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ODOT public comment period ends soon on possible gas-tax demise, per-mile tax in Oregon Transportation Plan

(Update: Adding video, details from ODOT representative, KTVZ.COM Poll)

'What should we prioritize? Tell us what's important to you'

BEND, Ore. (KTVZ) -- The Oregon Department of Transportation is in the final few days of seeking public feedback on their priorities to help guide the agency on finalizing its draft 25-year Oregon Transportation Plan.

According to ODOT, the Oregon Transportation Plan (PDF) is the long-range transportation system plan for the state. It establishes a vision and policy foundation to guide transportation system development and investment. The OTP and its mode and topic plans guide decisions by ODOT and other transportation agencies statewide, and is reflected in the policies and decisions explained in local and regional plans.

"Because of the reduction in revenue in front of us, do less with less. Then what should we prioritize? Tell us what's important to you," Shelley Snow, ODOT's strategic communications coordinator, asked of the public on Tuesday.

Snow says Oregon's gas tax is one of the only funds covering repairs to state highways, "but we don't have the funds to do everything that everyone wants. That's where the Oregon Transportation Plan comes in."

ODOT has been working on a plan to tax drivers per mile since 1999. In the draft Oregon Transportation Plan, it would replace the gas tax.

The per-mile tax would mean Oregonians who own electric vehicles also pay for upkeep and improvements to the roads they travel, instead of just owners of gas-powered vehicles.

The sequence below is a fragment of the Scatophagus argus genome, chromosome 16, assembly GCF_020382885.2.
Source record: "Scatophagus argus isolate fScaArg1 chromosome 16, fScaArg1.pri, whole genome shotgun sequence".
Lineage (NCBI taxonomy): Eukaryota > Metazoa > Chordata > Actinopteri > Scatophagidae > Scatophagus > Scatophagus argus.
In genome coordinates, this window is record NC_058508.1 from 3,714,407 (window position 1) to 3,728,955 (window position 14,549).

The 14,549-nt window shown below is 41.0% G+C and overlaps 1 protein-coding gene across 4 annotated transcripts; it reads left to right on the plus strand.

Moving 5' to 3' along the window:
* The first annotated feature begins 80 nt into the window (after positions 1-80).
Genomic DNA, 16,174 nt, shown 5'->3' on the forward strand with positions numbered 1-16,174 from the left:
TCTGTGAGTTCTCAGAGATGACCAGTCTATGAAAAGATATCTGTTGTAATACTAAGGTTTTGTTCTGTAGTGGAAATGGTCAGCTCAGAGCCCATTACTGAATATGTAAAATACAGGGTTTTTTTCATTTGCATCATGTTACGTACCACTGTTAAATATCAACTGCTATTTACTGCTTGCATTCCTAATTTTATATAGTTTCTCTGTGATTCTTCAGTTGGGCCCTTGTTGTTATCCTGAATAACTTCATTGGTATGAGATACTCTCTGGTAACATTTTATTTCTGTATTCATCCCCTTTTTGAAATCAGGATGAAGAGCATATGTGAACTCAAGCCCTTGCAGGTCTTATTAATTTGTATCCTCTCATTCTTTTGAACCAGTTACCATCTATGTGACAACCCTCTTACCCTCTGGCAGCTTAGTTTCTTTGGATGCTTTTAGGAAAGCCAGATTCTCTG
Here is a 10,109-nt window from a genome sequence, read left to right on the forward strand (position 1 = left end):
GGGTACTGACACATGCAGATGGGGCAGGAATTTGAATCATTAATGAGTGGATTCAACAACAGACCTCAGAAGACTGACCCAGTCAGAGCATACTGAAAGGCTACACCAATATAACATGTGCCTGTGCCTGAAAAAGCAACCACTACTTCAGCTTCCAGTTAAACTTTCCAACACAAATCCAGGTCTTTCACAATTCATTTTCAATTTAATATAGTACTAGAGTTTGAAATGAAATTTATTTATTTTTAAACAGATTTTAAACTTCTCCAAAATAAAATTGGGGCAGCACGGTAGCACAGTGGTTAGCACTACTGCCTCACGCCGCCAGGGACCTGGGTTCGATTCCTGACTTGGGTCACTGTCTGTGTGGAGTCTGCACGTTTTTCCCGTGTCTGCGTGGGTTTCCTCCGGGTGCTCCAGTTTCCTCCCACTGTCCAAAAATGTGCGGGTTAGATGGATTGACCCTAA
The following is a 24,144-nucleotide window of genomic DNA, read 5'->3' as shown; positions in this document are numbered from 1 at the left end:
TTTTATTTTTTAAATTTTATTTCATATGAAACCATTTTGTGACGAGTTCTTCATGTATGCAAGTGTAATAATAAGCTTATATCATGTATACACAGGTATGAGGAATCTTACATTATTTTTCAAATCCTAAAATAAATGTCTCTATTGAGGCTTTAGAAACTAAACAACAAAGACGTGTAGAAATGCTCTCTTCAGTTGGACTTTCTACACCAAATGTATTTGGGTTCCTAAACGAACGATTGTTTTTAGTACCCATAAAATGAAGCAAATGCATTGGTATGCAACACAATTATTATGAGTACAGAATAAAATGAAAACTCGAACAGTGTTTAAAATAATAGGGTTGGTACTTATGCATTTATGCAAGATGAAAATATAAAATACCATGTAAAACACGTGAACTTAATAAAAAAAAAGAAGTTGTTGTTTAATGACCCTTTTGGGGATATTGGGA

Snow says revenue from the 38 cent-per-gallon gas tax has dropped because of the popularity of hybrids and electric vehicles.

"People who do drive those high mile-per-gallon vehicles, those old, all-electric vehicles and hybrids, they know they are not paying their fair share, and they have been willing to pay the per mile fee," she said.

In 2022, the Oregon motor fuel tax forecasted more than $650 million in revenue.

That is expected to drop to $630 million in 2031, even with expected population growth.

"We've looked ahead, we're continuing to look ahead, and the revenues are falling beyond the way that we have been able to maintain things and do things," Snow said.

A private-sector account manager that individual drivers select will track miles driven for Oregonians. If you'd like to learn more details about how your miles potentially will be tracked, you can click here.

If you'd like to comment on the plan and how ODOT can make roads safer and more accessible, visit their comment forum, or send them an email. The public comment period for the draft 25-year plan ends Friday.

Article Topic Follows: Government-politics

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Blake Mayfield

Blake Mayfield is a multimedia journalist for NewsChannel 21. Learn more about Blake here.


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